By Henry Srebrnik [Summerside, PEI] Journal Pioneer
In April of 2014, Chinese President Xi Jinping called for a “people’s war” to make “terrorists” feel “like rats scurrying across the street.”
To whom was he referring? Nationalists among the country’s Uyghur minority who are fighting for a greater measure of freedom.
So it’s no surprise to learn that the Beijing regime has ramped up its repression of the Uyghurs, who number some 11.3 million people, living mostly in far western Xinjiang.
In December 2015, China’s National People’s Congress passed the country’s first counterterrorism legislation.
The law carried sweeping provisions, enabling China’s various counter-terrorism organs to identify and suppress individuals or groups deemed to be “terrorists.” It allowed the army to undertake counter-terrorism operations abroad.
A Turkic Muslim ethnic group, the Uyghurs have never reconciled themselves to Han Chinese overlordship.
What Beijing refers to as the “East Turkestan terrorist” threat to China was framed and understood by Beijing in primarily nationalist terms.
But after 2001, they began to label Uyghur opposition as “religious extremism” linked to transnational jihadist organizations.
The discovery of Uyghurs at guerrilla camps in Afghanistan after the U.S. invasion of 2001 highlighted the fact that some had been lured by a more fundamentalist form of Islam.
China’s publication of its first official account of Uyghur “terrorism” in Xinjiang in January 2002. It claimed that “East Turkistan terrorist forces” had been responsible for over 200 “terrorist incidents” between 1990 and 2001 that claimed the lives of 162 people and injured 440.
Since 9/11, China has consistently blamed two Uyghur militant groups, the East Turkestan Islamic Movement (ETIM) and the Turkestan Islamic Party (TIP), for major terrorist attacks. ETIM was singled out as being “supported and directed” by Osama bin Laden.
ETIM functioned in Afghanistan from 1998 on and established links to al Qaeda, the Taliban, and the Islamic Movement of Uzbekistan (IMU) during that time. It ceased to exist after the death of its leader, Hasan Mahsum, during a Pakistani military operation in Waziristan in October 2003.
TIP, based in the tribal areas along the Afghanistan-Pakistan border, emerged as a successor organization to ETIM in 2007.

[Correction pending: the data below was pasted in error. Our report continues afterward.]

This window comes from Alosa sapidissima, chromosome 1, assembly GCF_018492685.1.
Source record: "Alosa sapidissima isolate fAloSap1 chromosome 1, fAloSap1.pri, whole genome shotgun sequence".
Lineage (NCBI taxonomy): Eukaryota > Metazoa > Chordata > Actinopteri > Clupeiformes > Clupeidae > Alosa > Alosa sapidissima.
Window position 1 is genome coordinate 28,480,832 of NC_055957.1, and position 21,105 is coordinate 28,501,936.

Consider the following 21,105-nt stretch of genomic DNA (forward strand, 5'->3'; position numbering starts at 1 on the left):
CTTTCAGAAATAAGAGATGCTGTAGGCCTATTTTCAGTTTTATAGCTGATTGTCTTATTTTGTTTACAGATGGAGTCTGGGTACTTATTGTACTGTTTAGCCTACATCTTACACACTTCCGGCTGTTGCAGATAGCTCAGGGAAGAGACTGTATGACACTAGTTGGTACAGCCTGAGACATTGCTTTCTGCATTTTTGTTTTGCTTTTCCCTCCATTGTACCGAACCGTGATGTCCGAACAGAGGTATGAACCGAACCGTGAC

Protests began in March 2008 in the region’s main city, Urumqi, and Hotan, and spread to Kashgar and elsewhere through the summer, coinciding with the Olympic Games in Beijing. There were reports of bus bombings and attacks on police stations.
In July 2009 bloody clashes between Uyghurs and Han Chinese in Urumqi prompted the Chinese government to send large numbers of troops to patrol the streets.
In April 2013 there was a sudden upsurge in violence, when the authorities accused separatist “terrorists” of attacks in Kashgar that left 21 dead. There was further violence in the summer and in 2014.
China has deployed the issue of Uyghur terrorism to legitimate, both domestically and internationally, the implementation of repression of Uyghur opposition in Xinjiang.
The broad definition of extremism and separatism has resulted in the disappearance, jailing, execution, or forced attendance at re-education classes, of tens of thousands of Uyghurs charged with endangering state security.
Beginning in the early 1990s, Beijing made the issue of Uyghur “separatism” or “splittism” a key concern in its bilateral and multilateral diplomacy with the new states of Central Asia.
The linkages between ETIM and TIP with jihadist groups in Afghanistan and Syria played a central role in cementing Beijing’s agenda within the Shanghai Cooperation Organization, comprised of China, Russia, Kazakhstan, Kyrgyzstan, Tajikistan, and Uzbekistan.
In practice, this has amounted to the organization’s almost exclusive focus on regular joint military and counter-terrorism exercises, judicial cooperation on the extradition of suspected “terrorists”, and information sharing.
So China’s approach to the Xinjiang and Uyghur issue has played an important role in undergirding domestic stability and shaping its relations with Central Asia.
About 50,000 Uyghurs live in Turkey. Most migrated there after Xinjiang’s absorption into Communist China in 1949.
Turkey has expressed a strong concern for the fate of the Turkic Uyghurs, stemming from its ethnic and cultural affinities with the Uyghurs and a perception of them as an “authentic” Turkic people suffering under Chinese rule.
The East Turkestan Liberation Organization, allied with ETIM, was established in Turkey in the late 1990s.